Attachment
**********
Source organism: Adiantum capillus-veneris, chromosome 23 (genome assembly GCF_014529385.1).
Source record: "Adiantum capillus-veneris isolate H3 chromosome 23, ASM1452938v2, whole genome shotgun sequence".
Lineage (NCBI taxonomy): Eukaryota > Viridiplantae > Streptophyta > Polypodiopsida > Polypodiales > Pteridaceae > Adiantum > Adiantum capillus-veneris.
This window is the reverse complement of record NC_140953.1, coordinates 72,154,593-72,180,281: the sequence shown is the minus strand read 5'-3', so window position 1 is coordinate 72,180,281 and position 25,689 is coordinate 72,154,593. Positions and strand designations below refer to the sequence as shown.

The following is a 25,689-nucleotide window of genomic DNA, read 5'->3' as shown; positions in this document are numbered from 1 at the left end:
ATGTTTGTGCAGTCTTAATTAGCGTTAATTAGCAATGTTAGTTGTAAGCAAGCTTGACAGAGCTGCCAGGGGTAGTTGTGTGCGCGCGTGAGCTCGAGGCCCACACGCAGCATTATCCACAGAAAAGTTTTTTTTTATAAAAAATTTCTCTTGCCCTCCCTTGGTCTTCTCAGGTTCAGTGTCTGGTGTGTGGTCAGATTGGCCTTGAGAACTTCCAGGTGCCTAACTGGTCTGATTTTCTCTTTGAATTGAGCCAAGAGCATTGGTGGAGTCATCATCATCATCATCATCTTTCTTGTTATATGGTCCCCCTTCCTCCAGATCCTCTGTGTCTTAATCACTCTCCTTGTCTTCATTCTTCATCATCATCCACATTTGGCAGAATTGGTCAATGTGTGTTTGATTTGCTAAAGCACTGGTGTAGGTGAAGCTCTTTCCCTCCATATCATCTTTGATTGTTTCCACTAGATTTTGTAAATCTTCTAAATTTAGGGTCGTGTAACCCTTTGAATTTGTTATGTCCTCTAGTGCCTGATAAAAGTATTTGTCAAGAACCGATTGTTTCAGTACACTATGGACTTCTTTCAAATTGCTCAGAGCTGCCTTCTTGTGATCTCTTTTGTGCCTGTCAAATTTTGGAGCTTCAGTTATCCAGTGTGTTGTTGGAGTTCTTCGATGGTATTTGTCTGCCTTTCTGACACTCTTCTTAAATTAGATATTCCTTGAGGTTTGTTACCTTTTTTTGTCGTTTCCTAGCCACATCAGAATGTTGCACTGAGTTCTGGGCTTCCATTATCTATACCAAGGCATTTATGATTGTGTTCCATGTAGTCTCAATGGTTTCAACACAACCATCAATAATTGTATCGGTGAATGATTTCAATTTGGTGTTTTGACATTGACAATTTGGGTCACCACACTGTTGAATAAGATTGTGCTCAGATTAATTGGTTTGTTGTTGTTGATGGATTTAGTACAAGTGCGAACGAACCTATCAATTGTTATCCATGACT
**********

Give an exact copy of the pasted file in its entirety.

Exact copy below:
Source organism: Adiantum capillus-veneris, chromosome 23 (genome assembly GCF_014529385.1).
Source record: "Adiantum capillus-veneris isolate H3 chromosome 23, ASM1452938v2, whole genome shotgun sequence".
Lineage (NCBI taxonomy): Eukaryota > Viridiplantae > Streptophyta > Polypodiopsida > Polypodiales > Pteridaceae > Adiantum > Adiantum capillus-veneris.
This window is the reverse complement of record NC_140953.1, coordinates 72,154,593-72,180,281: the sequence shown is the minus strand read 5'-3', so window position 1 is coordinate 72,180,281 and position 25,689 is coordinate 72,154,593. Positions and strand designations below refer to the sequence as shown.

The following is a 25,689-nucleotide window of genomic DNA, read 5'->3' as shown; positions in this document are numbered from 1 at the left end:
ATGTTTGTGCAGTCTTAATTAGCGTTAATTAGCAATGTTAGTTGTAAGCAAGCTTGACAGAGCTGCCAGGGGTAGTTGTGTGCGCGCGTGAGCTCGAGGCCCACACGCAGCATTATCCACAGAAAAGTTTTTTTTTATAAAAAATTTCTCTTGCCCTCCCTTGGTCTTCTCAGGTTCAGTGTCTGGTGTGTGGTCAGATTGGCCTTGAGAACTTCCAGGTGCCTAACTGGTCTGATTTTCTCTTTGAATTGAGCCAAGAGCATTGGTGGAGTCATCATCATCATCATCATCTTTCTTGTTATATGGTCCCCCTTCCTCCAGATCCTCTGTGTCTTAATCACTCTCCTTGTCTTCATTCTTCATCATCATCCACATTTGGCAGAATTGGTCAATGTGTGTTTGATTTGCTAAAGCACTGGTGTAGGTGAAGCTCTTTCCCTCCATATCATCTTTGATTGTTTCCACTAGATTTTGTAAATCTTCTAAATTTAGGGTCGTGTAACCCTTTGAATTTGTTATGTCCTCTAGTGCCTGATAAAAGTATTTGTCAAGAACCGATTGTTTCAGTACACTATGGACTTCTTTCAAATTGCTCAGAGCTGCCTTCTTGTGATCTCTTTTGTGCCTGTCAAATTTTGGAGCTTCAGTTATCCAGTGTGTTGTTGGAGTTCTTCGATGGTATTTGTCTGCCTTTCTGACACTCTTCTTAAATTAGATATTCCTTGAGGTTTGTTACCTTTTTTTGTCGTTTCCTAGCCACATCAGAATGTTGCACTGAGTTCTGGGCTTCCATTATCTATACCAAGGCATTTATGATTGTGTTCCATGTAGTCTCAATGGTTTCAACACAACCATCAATAATTGTATCGGTGAATGATTTCAATTTGGTGTTTTGACATTGACAATTTGGGTCACCACACTGTTGAATAAGATTGTGCTCAGATTAATTGGTTTGTTGTTGTTGATGGATTTAGTACAAGTGCGAACGAACCTATCAATTGTTATCCATGACT